As you are aware, we can use ConvertTo-Json cmdlet to convert an object to Json output format using PowerShell. However, there is something you need to be aware of while using conversion. By default, it does not work with very large objects (containing of multiple sub-objects) and converts them properly. This is because of the fact that the Depth parameter for ConvertTo-Json has a default value of 2. Let’s understand what this means.
For our example, we’ll create a JSON file with below details first and save it on to your local machine as new-json.json
Recently, if you have been trying to deploy Azure Resource Group template using Visual Studio, you might see below error:
[ERROR]Add-AzureRmAccount: A parameter cannot be found that matches parameter name
[ERROR]'EnvironmentName'.[ERROR]At line:1 char:2379[ERROR]+... xmg' -AccountId 'firstname.lastname@example.org' -EnvironmentName 'AzureC...[ERROR]+~~~~~~~~~~~~~~~~[ERROR]+CategoryInfo:InvalidArgument:(:)[Add-AzureRmAccount],Param[ERROR] eterBindingException
[ERROR]+FullyQualifiedErrorId:NamedParameterNotFound,Microsoft.Azure.Commands.[ERROR]Profile.AddAzureRMAccountCommand[ERROR][ERROR]RunLogin-AzureRmAccount to login.
As discussed in one of the previous blog posts, we can use PowerShell to help create persistent logins. Now consider scenario, where you have access to multiple azure subscriptions. Off course, you can download and save AzureRM profile for each one of the them. However, there are two major issues:
AzureRM profile downloaded is associated with a token by default and it expires in a few days.
If you have too many subscriptions, it can be tiresome to first select subscription and then save the profile.
REST APIs are getting more and more common these days. It is important to learn them to be successful in the DevOps field. In previous blog post, we have used Invoke-WebRequest cmdlet to access the data available to an anonymous user.
PowerShell makes working with rest API’s easy. Starting with PowerShell v3, the cmdlets Invoke-RestMethod and Invoke-WebRequest were introduced. The difference between the two is quite small, Invoke-RestMethod simply being a slightly more convenient wrapper around Invoke-WebRequest as it only returns the content, omitting the headers.Read More »
In last post, we have described on what JSON is and how it is becoming increasingly important in the DevOps phenomenon. So its necessarily not only to understand the format, but also involve in our tools of choices. Microsoft has introduced couple of cmdlets in PowerShell to make use of JSON format namely ConvertFrom-JSON and ConvertTo-JSON.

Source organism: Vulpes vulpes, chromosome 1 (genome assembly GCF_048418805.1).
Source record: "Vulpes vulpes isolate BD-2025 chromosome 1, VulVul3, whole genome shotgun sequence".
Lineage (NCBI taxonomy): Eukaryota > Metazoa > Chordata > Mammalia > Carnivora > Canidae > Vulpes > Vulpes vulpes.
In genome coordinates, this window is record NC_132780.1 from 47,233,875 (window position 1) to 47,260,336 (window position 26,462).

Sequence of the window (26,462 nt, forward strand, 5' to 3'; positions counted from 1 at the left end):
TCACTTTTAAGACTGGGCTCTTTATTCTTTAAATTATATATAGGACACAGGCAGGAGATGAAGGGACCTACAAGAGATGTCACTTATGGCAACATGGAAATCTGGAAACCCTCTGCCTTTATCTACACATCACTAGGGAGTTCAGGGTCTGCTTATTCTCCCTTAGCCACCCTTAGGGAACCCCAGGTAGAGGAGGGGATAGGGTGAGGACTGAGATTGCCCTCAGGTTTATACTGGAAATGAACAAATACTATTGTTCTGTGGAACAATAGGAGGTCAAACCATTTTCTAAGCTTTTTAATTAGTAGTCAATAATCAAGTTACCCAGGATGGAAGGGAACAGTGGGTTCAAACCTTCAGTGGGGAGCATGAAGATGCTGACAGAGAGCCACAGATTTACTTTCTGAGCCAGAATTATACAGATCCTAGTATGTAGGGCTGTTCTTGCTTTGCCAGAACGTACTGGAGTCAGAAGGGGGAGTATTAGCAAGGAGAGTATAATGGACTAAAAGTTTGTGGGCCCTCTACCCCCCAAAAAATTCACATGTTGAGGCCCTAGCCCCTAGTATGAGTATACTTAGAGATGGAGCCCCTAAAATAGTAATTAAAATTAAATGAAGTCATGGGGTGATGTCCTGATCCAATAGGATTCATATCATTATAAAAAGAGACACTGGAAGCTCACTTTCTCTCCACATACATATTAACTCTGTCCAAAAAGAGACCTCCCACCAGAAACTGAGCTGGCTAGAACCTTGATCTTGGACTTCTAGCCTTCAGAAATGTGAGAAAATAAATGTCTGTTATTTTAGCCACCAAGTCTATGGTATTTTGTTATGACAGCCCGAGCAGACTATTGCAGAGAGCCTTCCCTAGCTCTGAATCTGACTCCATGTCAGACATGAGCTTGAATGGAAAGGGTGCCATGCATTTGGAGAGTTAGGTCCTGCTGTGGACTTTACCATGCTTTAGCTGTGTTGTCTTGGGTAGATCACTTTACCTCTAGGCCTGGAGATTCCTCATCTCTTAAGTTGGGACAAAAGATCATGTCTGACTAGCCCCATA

Again, we can get the same by making use of Get-Command cmdlet:
In this day and age of continuous delivery and integration, the focus is continuously moving away from software interface and on to APIs. One of the prime objectives of DevOps is to achieve end to end automation of delivery. For this, the various kinds of softwares which are used in the process of delivery, need to exchange data. This is where APIs come in handy. Using APIs, there is no manual intervention needed, and all the data can be exchanged easily.
APIs, more specifically REST APIs, return data when queried. The earlier format of choice used to be XML, then it turned over to XAML but now the focus is on JSON due to its easiness. Read More »
This post is continuation of series of PowerShell development using Visual Studio code. In this blog post, we’ll see how to customize Visual Studio code for PowerShell development. One of the great features of Visual Studio Code is the extent to which you can customize it. Each extension usually provides customizable settings, too. To begin to customize Visual Studio Code, select the Command Palette from the View menu, or press Ctrl+Shift+P (Cmd + P on the Mac), type user, and then select Preferences: Open User Settings. This will open two editor windows as shown in the following screenshot: Read More »
It has been a long time since the PowerShell integrated scripting environment (ISE) shipped with Windows PowerShell 2.0 in 2009. Since then .NET has become open source and cross-platform in form of .NET Core. Since PowerShell is built on top of .NET, it was an important pre-requisite before making PowerShell cross platform. Also, PowerShell has become cross-platform as of today. It is also open-source like .NET core. You can find the same at GitHub as well. In fact, we did discuss the open-source PowerShell namely 6.0 installation in few of the earlier posts as well. Read More »